Peeling back the skin I gently probed for any impediments or blockages within the windpipe. I found none. I raised the candle up to her mouth and examined her lips and teeth before moving down to her fingernails. There was no discoloration, evidence of froth, or changes in skin tone.

"Did she complain of headaches, nausea, or vomiting before she died?" I asked them.

"No," said the Sheriff, "but her customers did say that she appeared distracted in the days leading up to her death."

"Did you ask why?"

"Some nonsense about bad dreams," the Sheriff snapped. "Rubbish, all of it. Bandits run rife through this county, ser. I do not have time to investigate such stupidity. Don't tell me how to do my job!"

"Do I have to tell you how to be thorough?" I asked. The Sheriff's eyes turned cold and I swear, if looks could kill...

"Gentlemen, please." The Mayor stepped in between us. The Sheriff and I are both big men and Bainard looked like a mouse trying to keep lions at bay. "We have a potential murderer on the loose. Please, stay focused."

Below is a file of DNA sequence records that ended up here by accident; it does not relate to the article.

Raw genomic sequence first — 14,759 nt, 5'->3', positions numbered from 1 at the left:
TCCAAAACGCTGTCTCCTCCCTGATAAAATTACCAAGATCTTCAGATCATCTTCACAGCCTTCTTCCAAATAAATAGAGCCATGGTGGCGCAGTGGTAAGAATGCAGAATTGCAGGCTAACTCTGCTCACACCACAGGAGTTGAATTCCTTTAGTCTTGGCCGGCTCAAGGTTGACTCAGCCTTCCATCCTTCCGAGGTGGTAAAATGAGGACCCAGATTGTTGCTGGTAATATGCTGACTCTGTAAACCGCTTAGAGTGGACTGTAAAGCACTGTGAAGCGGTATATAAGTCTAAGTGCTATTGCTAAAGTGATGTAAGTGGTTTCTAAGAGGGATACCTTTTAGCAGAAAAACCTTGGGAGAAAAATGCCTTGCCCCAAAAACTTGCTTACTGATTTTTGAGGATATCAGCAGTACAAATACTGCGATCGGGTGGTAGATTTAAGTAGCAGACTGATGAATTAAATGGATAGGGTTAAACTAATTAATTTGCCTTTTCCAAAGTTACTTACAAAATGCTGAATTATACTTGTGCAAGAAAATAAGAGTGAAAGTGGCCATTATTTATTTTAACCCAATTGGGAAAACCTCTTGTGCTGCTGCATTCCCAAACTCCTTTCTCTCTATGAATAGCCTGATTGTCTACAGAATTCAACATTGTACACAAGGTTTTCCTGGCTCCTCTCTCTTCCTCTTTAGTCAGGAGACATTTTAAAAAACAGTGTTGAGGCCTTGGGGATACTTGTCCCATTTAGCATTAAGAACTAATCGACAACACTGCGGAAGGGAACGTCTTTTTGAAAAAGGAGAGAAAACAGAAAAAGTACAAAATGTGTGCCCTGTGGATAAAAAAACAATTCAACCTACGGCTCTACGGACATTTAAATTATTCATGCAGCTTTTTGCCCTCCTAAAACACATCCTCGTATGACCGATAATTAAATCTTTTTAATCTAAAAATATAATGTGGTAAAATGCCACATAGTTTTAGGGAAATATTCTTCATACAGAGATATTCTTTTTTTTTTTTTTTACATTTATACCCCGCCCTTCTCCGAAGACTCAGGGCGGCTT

"Fine. Was there any indication of suicide?" I asked. "A note? Poisonous herbs found next to the bed? Anything?" When the Sheriff shook his head I knelt down and unlocked a large leather bound box I brought with me from York.

"What's that?" asked the Mayor.

"Tools of the trade," I said with a smile. I removed a thermoscope, a compass, and a pair of specially crafted eyeglasses designed by my sister to pick up spiritual energy.

"What, no saws, knives, or pliers?"quipped the Sheriff. "I thought you paladin types loved torturing innocent people into confessing crimes they didn't commit."

Someone doesn't like me, I thought. "On the contrary, Sheriff, the Church does not arbitrarily torture people on suspicion of witchcraft. We hunt the supernatural. If a templar finds anyone guilty of sorcery we urge them to seek confession from a priest."

"And if they refuse?"

"The responsibility of punishment belongs to the lord of the province," I said. "However, the Church may, on occasion, issue a Writ of Nullification in which case I would receive a purity seal."

"You mean an execution order."